Isabetta lifted her chin and looked as though she was about to protest her delegation to servant, then she frowned. "You were here this afternoon, weren't you."

"Ah. Yes, signorina, that was me."

She considered the church robes he now wore, then shrugged slightly. "Come along, Sandro. We're not as grand as the Vatican, but we have our comforts."

Alexander glanced at Guglielmo before following her. "I was serious, I won't put Guglielmo out."

"I promise, you're perfectly welcome to hunch yourself up in that old chair of his."

Lewes waited till they were out of earshot. "Where can we speak privately?" he asked Guglielmo.

"The courtyard again. There shouldn't be many mosquitos around this time of night."

Guglielmo wasn't surprised when Angelo casually followed along, but Lewes hesitated. Angelo smiled at him. "I already know my lieutenant is involved in some plot involving the Borgias and a Cardinal. I'd rather like to know what's going on now."

"It's a sensitive matter--"

Guglielmo shrugged. "He might as well come along. I'll only tell him later, anyway."

Lewes acquiesced. Angelo stayed quiet while Alexander's adventures with the Borgia household and Cardinal Fortezzi were summarized.

"It sounds like they don't trust each other," Guglielmo said, "ever for all that they're working together on whatever it is. Cesare's trying to get Sandro under his control, and His Eminence is warning him to watch his company. Why is Sandro such a commodity?"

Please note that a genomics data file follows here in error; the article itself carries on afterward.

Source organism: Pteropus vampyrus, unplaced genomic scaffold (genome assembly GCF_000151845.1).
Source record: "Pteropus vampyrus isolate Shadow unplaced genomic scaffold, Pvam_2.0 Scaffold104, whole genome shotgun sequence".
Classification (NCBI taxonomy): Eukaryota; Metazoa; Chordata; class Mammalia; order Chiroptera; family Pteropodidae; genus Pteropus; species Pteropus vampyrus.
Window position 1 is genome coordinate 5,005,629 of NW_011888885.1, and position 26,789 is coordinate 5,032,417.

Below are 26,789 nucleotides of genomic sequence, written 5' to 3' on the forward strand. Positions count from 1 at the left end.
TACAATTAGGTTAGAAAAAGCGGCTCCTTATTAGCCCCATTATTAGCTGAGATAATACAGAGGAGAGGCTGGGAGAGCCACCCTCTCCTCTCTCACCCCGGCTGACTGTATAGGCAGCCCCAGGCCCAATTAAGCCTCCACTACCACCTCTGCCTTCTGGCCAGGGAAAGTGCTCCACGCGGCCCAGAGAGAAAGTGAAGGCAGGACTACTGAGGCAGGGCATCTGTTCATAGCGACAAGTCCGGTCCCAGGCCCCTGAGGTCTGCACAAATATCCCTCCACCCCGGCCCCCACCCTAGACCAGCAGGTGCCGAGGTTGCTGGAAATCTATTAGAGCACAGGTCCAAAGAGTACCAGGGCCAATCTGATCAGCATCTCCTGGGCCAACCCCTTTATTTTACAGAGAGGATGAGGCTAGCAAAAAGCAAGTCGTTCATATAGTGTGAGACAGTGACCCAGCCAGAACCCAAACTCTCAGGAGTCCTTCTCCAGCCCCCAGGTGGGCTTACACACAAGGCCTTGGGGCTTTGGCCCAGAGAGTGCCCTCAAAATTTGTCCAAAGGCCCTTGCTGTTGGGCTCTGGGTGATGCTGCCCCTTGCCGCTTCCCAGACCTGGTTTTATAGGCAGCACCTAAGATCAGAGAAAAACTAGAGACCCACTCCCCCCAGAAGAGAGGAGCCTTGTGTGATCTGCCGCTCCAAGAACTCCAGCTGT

"He's certainly integral to whatever they're planning for St. Benedict's," Lewes said. "I wonder if they're both planning the same thing?"

"Do you think he'd be less valuable to them if he was a bit less innocent?" Angelo offered. Guglielmo was impressed that Angelo didn't even give a flicker of a look towards him.

Lewes glared at Angelo. "I'm going to pretend I didn't hear that. In any case, I imagine Alexander is far less innocent of various matters than he was when this all started. They'd do better to just leave him alone."

Angelo studied Guglielmo. "And what's your part in all this, Will? I don't think it's just to guard whatever's going on."

"I don't know what they have planned, but I say that my part is to keep them from hurting Sandro."

Lewes looked up to check what stars were visible. "That's why I brought him here, because I knew he'd be safe. I need to get back. What do you plan to do about St. Benedict's?"

Guglielmo grinned. "I still plan to be ill. I imagine Sandro could also become deathly sick."